Normally we feed our tomatoes with a liquid tomato feed that is high in potash for the fruits but I like to help the plant along around now by giving them a couple of feeds with Miracle Gro or similar. High in nitrogen to perk up a tiring plant, Miracle Gro also has a good selection of trace elements to cure most deficiency problems.

An organic equivalent would be to move from a high potash feed like comfrey based liquid feed to a nettle feed or a muck tea for a few feeds.

 
 

Our Books

Orders are being processed as quickly as possible but inevitably there are some delays so our current delivery estimate is 10 days.

Multiple orders may be split and dispatched in separate packets to simplify handling and avoid manual processing at the post office.

We’re sorry but no orders for outside of the UK can be accepted at the moment.

We’re still able to offer free seeds with a value of £6.00 with each book.

All of our books are individually signed by the author on the title page.

Our Books
 
 
 

Sweetcorn

There are four vital elements to produce a good crop of sweetcorn.

  • Space, plant them at least 18” apart.
  • Time, get them sown and planted in good time so they have a long enough growing season
  • Weather, a decent sunny summer makes a real difference to sweetcorn
  • Nutrition, sweetcorn is a greedy crop. It needs plenty of available nutrients to produce well.

The cold, dull month we’ve just endured is not helping things along. They’re looking a bit stunted – probably wondering if they’re in the right season.

Anyway, to give them a boost I’m giving them a booster liquid feed which I make up myself. Take 2 oz (60 gr.) of Growmore and 1 oz. (30 gr) of sulphate of ammonia or half that amount of urea and mix with warm water in a jug to dissolve. Add this to 2 gallons or 9 ltrs of water in a can.

Water around the base of the sweetcorn using 2 gallons per 10 plants. It usually gets them back on track quickly given a little luck.

Preserve your Produce

I’ve always admired the Victorian head gardeners. Their job was to put a varied selection of wholesome fresh fruit and vegetables on the table of the Big House every day of the year. A tall order even today. They did have the benefit of a large staff and costs were not much of a concern but it was still an impressive accomplishment.

For us ordinary gardeners today, lacking a large staff and twenty years of training, the answer is to use the tools the modern age gives us to store our crops to provide all year round quality food.

 
 

How to Store your Home Grown Produce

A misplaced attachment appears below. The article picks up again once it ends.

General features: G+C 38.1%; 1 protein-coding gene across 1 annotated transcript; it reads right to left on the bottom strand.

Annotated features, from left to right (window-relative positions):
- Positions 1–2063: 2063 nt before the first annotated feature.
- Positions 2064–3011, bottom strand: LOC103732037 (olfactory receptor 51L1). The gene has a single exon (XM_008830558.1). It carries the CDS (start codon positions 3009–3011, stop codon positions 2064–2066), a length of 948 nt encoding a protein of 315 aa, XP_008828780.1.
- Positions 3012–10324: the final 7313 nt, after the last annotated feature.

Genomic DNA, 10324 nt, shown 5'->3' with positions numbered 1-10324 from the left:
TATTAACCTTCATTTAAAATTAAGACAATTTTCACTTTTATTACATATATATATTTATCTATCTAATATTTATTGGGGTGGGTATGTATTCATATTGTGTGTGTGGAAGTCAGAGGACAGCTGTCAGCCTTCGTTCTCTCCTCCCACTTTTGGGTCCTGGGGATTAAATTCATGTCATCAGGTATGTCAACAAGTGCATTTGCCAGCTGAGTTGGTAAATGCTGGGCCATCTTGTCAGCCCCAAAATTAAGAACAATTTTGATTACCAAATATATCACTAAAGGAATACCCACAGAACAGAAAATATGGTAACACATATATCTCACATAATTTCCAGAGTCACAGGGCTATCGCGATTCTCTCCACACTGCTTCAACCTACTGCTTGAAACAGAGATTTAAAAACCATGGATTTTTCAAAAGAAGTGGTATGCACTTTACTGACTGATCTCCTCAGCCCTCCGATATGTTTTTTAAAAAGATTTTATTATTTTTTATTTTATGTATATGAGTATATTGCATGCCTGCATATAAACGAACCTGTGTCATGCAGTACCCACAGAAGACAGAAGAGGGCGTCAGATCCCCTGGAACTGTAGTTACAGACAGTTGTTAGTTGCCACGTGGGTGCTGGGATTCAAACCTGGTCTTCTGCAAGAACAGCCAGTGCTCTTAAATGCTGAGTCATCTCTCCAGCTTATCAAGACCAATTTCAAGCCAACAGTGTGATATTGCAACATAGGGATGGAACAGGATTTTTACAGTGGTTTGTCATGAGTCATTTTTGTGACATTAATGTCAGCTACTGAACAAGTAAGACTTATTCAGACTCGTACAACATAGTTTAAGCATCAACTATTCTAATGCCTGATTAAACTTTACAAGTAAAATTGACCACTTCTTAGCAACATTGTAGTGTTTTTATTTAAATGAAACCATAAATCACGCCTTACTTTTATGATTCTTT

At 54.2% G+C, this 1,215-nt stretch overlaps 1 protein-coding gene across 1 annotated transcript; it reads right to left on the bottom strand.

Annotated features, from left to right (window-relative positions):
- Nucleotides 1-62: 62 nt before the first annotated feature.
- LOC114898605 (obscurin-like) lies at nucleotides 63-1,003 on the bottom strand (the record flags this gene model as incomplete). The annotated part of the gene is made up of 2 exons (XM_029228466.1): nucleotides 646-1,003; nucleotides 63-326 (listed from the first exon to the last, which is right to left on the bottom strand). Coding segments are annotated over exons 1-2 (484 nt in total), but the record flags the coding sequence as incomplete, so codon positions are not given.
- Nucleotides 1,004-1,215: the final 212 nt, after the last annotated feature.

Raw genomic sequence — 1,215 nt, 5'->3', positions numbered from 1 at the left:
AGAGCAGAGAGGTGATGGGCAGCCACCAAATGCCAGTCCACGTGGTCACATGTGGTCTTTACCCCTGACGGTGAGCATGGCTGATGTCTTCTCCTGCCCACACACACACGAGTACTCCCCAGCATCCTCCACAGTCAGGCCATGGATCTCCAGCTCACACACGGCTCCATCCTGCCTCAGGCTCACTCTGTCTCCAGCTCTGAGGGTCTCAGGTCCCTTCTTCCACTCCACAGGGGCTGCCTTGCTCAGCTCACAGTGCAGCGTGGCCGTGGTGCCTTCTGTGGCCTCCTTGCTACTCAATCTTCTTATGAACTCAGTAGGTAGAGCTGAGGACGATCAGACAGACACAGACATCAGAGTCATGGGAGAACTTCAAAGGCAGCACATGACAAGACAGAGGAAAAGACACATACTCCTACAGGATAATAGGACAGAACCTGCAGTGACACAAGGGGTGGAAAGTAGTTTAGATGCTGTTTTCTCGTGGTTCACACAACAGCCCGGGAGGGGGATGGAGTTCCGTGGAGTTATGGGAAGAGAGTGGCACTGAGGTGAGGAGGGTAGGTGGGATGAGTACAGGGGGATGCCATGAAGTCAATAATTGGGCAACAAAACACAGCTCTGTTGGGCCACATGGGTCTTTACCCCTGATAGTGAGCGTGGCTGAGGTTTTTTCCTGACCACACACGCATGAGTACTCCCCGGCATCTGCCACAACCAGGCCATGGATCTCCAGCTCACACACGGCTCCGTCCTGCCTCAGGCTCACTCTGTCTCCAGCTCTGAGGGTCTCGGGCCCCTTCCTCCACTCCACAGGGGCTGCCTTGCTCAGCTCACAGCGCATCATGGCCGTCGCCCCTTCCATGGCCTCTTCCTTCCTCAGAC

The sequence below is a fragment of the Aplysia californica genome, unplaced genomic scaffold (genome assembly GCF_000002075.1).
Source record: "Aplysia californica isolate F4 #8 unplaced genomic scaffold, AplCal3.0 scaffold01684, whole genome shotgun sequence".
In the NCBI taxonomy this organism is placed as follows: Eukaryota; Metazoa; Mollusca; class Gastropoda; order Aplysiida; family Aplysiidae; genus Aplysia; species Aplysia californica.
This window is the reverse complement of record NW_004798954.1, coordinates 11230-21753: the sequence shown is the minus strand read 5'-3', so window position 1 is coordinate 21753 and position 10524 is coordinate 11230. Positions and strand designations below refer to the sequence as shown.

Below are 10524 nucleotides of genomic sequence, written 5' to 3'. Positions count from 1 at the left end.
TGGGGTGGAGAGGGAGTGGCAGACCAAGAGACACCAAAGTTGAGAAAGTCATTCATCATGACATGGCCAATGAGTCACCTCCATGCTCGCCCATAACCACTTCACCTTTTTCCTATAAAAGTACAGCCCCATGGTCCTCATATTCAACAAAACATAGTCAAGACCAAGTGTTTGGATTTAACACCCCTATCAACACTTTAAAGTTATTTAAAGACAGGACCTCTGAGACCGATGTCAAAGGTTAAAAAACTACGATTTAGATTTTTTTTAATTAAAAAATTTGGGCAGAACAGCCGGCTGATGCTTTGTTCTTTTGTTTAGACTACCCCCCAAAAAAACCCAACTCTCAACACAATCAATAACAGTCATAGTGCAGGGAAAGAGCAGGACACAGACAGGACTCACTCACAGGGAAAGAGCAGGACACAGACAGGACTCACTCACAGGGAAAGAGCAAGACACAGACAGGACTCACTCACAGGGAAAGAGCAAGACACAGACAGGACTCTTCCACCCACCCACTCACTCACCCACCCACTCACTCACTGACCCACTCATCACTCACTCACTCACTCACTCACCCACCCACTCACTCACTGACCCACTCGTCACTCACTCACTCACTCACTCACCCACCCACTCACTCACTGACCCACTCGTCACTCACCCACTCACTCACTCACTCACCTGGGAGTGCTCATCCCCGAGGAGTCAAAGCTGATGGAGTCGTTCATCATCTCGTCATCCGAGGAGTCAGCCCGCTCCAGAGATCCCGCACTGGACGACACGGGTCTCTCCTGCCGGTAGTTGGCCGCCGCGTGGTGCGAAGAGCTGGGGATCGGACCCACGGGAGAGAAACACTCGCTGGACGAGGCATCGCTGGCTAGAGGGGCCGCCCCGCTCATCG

It’s great growing your own and eating freshly picked fruit and vegetables, but what do you do with the inevitable gluts? We’ve faced that problem over the 40 years we’ve been growing our own and this book passes on our answers.

That’s why we wrote How to Store your Home Grown Produce. 186 pages of hard information you can refer to. From drying and salting, bottling and many other traditional and modern methods through to freezing.

 
 

Easy Jams, Chutneys and Preserves

When we wrote our Easy Jams, Chutneys and Preserves we never expected it to be as successful as it turned out to be. We didn’t want it to just another recipe book but a genuine guide so readers with no experience could produce delicious jams and chutneys – moving on to confidentally creating their own recipes. Seems we got it right!

Easy Jams, Chutneys and Preserves

 
 

Fruit & Vegetable Growing Guide for August

Don’t forget there are things that can still be sown or planted even this far into the season. Spring cabbage, Chinese cabbage, winter lettuce, rocket, dwarf French beans, spring onions, radishes and green manures. That should keep you busy!

Read ore here: Fruit & Vegetable Growing Guide for August

 

It’s always nice to hear back from readers but please understand we’ve a lot going on that I’m trying to keep up with. I really can’t reply to everyone but I do read all the emails that I’m sent.

If you need advice, why not ask on our help forums where there are lots of experienced gardeners who can assist you.

That’s it for now, I hope you’ve found this newsletter useful. The next newsletter is due early September but I may send out an extra mid-month. I’ve had a lot of people say they find them useful, especially at the moment.

Good Growing but above all, keep well

John

 

Allotment Garden

Fron Dirion, Clogwyn Melyn,
CAERNARFON
LL54 6PT
Wales

Allotment-Garden.org